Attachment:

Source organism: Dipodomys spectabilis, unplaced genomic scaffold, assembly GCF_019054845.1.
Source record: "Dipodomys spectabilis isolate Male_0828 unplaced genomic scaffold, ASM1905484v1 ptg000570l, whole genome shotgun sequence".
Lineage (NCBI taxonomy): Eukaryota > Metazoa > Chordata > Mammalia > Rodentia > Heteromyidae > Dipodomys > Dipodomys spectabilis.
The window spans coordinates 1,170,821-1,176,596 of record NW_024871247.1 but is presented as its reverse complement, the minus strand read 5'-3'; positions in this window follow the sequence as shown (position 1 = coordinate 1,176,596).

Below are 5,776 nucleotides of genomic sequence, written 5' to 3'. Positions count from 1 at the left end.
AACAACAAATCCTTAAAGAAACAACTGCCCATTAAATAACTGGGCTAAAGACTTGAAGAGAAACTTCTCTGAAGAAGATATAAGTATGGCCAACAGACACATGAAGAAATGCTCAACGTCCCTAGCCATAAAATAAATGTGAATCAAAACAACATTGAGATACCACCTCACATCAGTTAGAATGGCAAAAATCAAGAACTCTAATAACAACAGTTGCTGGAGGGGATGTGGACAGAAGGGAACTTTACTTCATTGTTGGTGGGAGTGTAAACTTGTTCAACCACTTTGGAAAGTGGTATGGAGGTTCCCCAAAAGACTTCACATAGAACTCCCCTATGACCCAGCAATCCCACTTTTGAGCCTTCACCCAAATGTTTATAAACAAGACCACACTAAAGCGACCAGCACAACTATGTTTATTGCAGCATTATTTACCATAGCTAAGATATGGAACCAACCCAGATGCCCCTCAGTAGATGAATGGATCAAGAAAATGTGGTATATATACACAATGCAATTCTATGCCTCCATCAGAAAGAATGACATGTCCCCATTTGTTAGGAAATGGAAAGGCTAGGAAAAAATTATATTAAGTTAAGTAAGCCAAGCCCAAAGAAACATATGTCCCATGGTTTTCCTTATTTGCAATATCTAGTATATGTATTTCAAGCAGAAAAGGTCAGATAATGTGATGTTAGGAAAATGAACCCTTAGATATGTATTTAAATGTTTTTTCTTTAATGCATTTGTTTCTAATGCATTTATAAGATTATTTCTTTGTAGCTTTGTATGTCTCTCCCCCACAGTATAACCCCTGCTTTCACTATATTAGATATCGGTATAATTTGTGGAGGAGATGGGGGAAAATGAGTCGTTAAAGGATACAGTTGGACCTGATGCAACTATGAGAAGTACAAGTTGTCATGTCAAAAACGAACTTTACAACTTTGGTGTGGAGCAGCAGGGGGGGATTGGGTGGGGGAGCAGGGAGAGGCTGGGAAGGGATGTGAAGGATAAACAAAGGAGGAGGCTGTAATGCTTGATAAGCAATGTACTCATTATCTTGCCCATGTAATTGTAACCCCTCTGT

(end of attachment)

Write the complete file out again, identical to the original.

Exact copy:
Source organism: Dipodomys spectabilis, unplaced genomic scaffold, assembly GCF_019054845.1.
Source record: "Dipodomys spectabilis isolate Male_0828 unplaced genomic scaffold, ASM1905484v1 ptg000570l, whole genome shotgun sequence".
Lineage (NCBI taxonomy): Eukaryota > Metazoa > Chordata > Mammalia > Rodentia > Heteromyidae > Dipodomys > Dipodomys spectabilis.
The window spans coordinates 1,170,821-1,176,596 of record NW_024871247.1 but is presented as its reverse complement, the minus strand read 5'-3'; positions in this window follow the sequence as shown (position 1 = coordinate 1,176,596).

Below are 5,776 nucleotides of genomic sequence, written 5' to 3'. Positions count from 1 at the left end.
AACAACAAATCCTTAAAGAAACAACTGCCCATTAAATAACTGGGCTAAAGACTTGAAGAGAAACTTCTCTGAAGAAGATATAAGTATGGCCAACAGACACATGAAGAAATGCTCAACGTCCCTAGCCATAAAATAAATGTGAATCAAAACAACATTGAGATACCACCTCACATCAGTTAGAATGGCAAAAATCAAGAACTCTAATAACAACAGTTGCTGGAGGGGATGTGGACAGAAGGGAACTTTACTTCATTGTTGGTGGGAGTGTAAACTTGTTCAACCACTTTGGAAAGTGGTATGGAGGTTCCCCAAAAGACTTCACATAGAACTCCCCTATGACCCAGCAATCCCACTTTTGAGCCTTCACCCAAATGTTTATAAACAAGACCACACTAAAGCGACCAGCACAACTATGTTTATTGCAGCATTATTTACCATAGCTAAGATATGGAACCAACCCAGATGCCCCTCAGTAGATGAATGGATCAAGAAAATGTGGTATATATACACAATGCAATTCTATGCCTCCATCAGAAAGAATGACATGTCCCCATTTGTTAGGAAATGGAAAGGCTAGGAAAAAATTATATTAAGTTAAGTAAGCCAAGCCCAAAGAAACATATGTCCCATGGTTTTCCTTATTTGCAATATCTAGTATATGTATTTCAAGCAGAAAAGGTCAGATAATGTGATGTTAGGAAAATGAACCCTTAGATATGTATTTAAATGTTTTTTCTTTAATGCATTTGTTTCTAATGCATTTATAAGATTATTTCTTTGTAGCTTTGTATGTCTCTCCCCCACAGTATAACCCCTGCTTTCACTATATTAGATATCGGTATAATTTGTGGAGGAGATGGGGGAAAATGAGTCGTTAAAGGATACAGTTGGACCTGATGCAACTATGAGAAGTACAAGTTGTCATGTCAAAAACGAACTTTACAACTTTGGTGTGGAGCAGCAGGGGGGGATTGGGTGGGGGAGCAGGGAGAGGCTGGGAAGGGATGTGAAGGATAAACAAAGGAGGAGGCTGTAATGCTTGATAAGCAATGTACTCATTATCTTGCCCATGTAATTGTAACCCCTCTGT